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Report: McAlpine lawyers demanding more compensation from ITV than BBC

Phillip Schofield hands the Prime Minister a list of alleged abusers live on This Morning. Credit: ITV

He accepted £185,000 plus costs from the BBC last week over a Newsnight report, but the spokesman told the newspaper that ITV will have to pay more after This Morning host Phillip Schofield handed the Prime Minister a list of alleged abusers live on air.

The peer reportedly restricted the demand for compensation from the BBC because he was conscious that licence-payers’ money was involved, but the same does not apply to his action against ITV.

The spokesman said: “This was also done in broad daylight in a premeditated way in front of the Prime Minister.

"It was that programme that prompted Lord McAlpine to come out with his statement."

The Times reported that the broadcaster has been given until this afternoon to respond to a demand to pay damages.


McAlpine's lawyers set to target 'principle tweeters'

Lawyers for Lord McAlpine are expected to take a tougher line over "principle tweeters" who mentioned false child abuse allegations about the Conservative peer on the social networking site, The Sunday Times (£) reported.

QI regular Alan Davies, a reporter for TV station Al Jazeera, a Guardian journalist, the Managing Director of a public relations company and a former barrister are among thousands of Twitter users who alluded to the allegations, according to the newspaper.

Comedian Alan Davies' comments have come under attack Credit: John Phillips/EMPICS Entertainment

Lord McAlpine's lawyers have found 1,000 "original" tweets and an additional 9,000 "retweets" - in which an original message is forwarded on by another Twitter users - and said the case could involve the largest number of defendants in British legal history.

Mr Davies declined to comment on the story, the newspaper added.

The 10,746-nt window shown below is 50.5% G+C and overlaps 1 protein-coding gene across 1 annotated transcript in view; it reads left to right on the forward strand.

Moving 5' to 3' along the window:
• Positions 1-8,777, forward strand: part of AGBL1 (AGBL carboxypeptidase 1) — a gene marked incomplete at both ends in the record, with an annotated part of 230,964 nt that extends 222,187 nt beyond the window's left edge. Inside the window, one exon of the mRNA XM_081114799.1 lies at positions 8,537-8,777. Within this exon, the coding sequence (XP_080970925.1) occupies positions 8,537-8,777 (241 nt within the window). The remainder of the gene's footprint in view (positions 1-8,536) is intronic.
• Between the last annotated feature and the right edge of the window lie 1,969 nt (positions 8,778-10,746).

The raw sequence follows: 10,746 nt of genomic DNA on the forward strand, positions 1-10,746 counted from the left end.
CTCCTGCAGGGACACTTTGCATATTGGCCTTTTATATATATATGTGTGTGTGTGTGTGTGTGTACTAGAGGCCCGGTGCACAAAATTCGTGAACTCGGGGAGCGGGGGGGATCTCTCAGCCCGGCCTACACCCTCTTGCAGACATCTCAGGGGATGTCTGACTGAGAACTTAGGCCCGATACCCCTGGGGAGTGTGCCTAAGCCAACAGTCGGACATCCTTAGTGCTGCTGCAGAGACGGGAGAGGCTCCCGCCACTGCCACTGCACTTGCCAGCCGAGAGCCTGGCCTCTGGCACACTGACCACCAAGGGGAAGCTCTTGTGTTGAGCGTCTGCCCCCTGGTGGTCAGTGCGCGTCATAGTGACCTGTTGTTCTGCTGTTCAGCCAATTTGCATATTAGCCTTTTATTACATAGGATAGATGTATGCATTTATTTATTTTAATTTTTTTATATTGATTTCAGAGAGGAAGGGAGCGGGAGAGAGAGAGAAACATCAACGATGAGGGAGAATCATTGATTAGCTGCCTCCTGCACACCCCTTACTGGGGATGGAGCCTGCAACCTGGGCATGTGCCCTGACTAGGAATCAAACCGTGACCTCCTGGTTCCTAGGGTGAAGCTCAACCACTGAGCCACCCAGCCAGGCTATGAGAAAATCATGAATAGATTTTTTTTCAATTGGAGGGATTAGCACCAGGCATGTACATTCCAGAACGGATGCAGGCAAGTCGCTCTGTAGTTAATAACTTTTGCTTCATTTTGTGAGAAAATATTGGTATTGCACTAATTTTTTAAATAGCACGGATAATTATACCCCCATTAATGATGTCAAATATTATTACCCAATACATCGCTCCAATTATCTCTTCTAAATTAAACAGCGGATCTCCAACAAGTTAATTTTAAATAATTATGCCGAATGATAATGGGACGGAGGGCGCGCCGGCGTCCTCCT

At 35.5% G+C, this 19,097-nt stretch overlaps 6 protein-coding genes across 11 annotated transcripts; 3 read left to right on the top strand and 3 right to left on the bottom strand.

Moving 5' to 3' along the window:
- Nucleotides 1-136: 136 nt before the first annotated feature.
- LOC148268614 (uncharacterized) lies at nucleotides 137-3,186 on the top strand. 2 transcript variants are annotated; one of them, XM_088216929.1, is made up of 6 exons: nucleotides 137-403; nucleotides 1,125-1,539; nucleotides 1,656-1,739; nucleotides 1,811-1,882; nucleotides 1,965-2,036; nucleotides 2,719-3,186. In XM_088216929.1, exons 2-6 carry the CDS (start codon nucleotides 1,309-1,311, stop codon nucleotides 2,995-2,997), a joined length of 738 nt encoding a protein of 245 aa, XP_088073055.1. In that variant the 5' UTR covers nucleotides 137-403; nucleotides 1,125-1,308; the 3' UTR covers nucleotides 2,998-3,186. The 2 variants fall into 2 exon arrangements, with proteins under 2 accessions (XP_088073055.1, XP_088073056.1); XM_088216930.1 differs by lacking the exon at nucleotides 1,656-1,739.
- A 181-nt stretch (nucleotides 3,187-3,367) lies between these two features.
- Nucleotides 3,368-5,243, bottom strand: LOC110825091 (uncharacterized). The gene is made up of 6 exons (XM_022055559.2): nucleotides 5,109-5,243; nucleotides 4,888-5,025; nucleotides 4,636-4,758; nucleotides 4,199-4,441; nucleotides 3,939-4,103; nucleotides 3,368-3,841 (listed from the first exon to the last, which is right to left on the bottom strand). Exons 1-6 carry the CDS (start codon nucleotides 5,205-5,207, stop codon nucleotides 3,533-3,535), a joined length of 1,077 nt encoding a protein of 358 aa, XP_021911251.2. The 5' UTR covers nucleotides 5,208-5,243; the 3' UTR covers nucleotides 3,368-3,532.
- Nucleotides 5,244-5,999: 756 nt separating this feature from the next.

MP: Settlement is 'a very expensive lesson for the BBC'

Conservative MP Rob Wilson, who had written to Ofcom and to the BBC Trust over Newsnight's false reports, has told ITV News that the corporation's settlement with Lord McAlpine is an "expensive lesson" for the BBC and for the licence fee payer:

This is a very expensive lesson for the BBC that it must maintain the highest standards of journalism and fairness at all times.

The settlement is also expensive and particularly hard on the license fee payer.

Many license fee payers will be incensed that they are paying for a self-inflicted wound.

Unfortunately, a protracted court case may well have cost a great deal more.

– Rob Wilson, Conservative MP for Reading East

McAlpine 'conscious settlement will be paid by licence payers'

Lord McAlpine said:

I am delighted to have reached a quick and early settlement with the BBC.

I have been conscious that any settlement will be paid by the licence fee-payers, and have taken that into account in reaching agreement with the BBC.

We will now be continuing to seek settlements from other organisations that have published defamatory remarks and individuals who have used Twitter to defame me.

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